ARENA: Energy Crisis As An Opportunity To Rethink Slope Work?

At the latest since the current energy problem, it should be clear to everyone that not everything can stay the same. Resource optimization grows from nice-to-have to must-have. With proper slope management, the majority of ski areas could tap savings of at least 15%. The MM discussed how this works with Robert Sölkner and Max Mündler from ARENA PistenManagement.
Source: Mountain Manager
Why are you actually dealing with the topic of "resource optimization in slope management"?
Sölkner resource optimization in slope management has been on our mind for a long time because we are convinced: "Austria and the Alps need skiing!". To date, climate change has been a major challenge in this context, but now inflation and the energy crisis have also been added. Therefore, the topic is currently more explosive than ever for our customers!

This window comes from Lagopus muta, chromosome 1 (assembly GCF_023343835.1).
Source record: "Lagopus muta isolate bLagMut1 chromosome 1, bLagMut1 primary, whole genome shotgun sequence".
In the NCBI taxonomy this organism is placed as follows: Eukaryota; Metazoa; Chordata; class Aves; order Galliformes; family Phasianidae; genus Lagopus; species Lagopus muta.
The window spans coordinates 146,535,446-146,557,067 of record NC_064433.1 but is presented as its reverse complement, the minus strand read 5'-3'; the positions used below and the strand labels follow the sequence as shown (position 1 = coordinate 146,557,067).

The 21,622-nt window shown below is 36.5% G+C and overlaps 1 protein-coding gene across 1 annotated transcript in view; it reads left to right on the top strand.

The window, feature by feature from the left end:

As is well known, millions are spent every year on technical snowmaking in a ski area. Last year we implemented a PistenEnergie project in Gastein and Kitzbühel with very good, measurable success. The aim of the project is to implement sustainable and digital slope management in the long term. As a result, it has been found that savings of at least 10% to 15% can be achieved in most ski areas.
It's about more than "just" measuring the snow depth, it's about strategically examining the processes on the slope. The first step is to determine the snow requirements for the ski area and set up a snowmaking strategy. We recommend defining a master plan for this. This determines the target snow depths, taking into account the various sections of the piste, as well as the use of water. These variables have a significant influence on the energy consumption and thus the costs. The MasterPlan lays the foundation for digital and sustainable slope management. The tasks involved in implementing this are so varied that it has proven useful, especially in large ski areas, to hire a dedicated slope manager.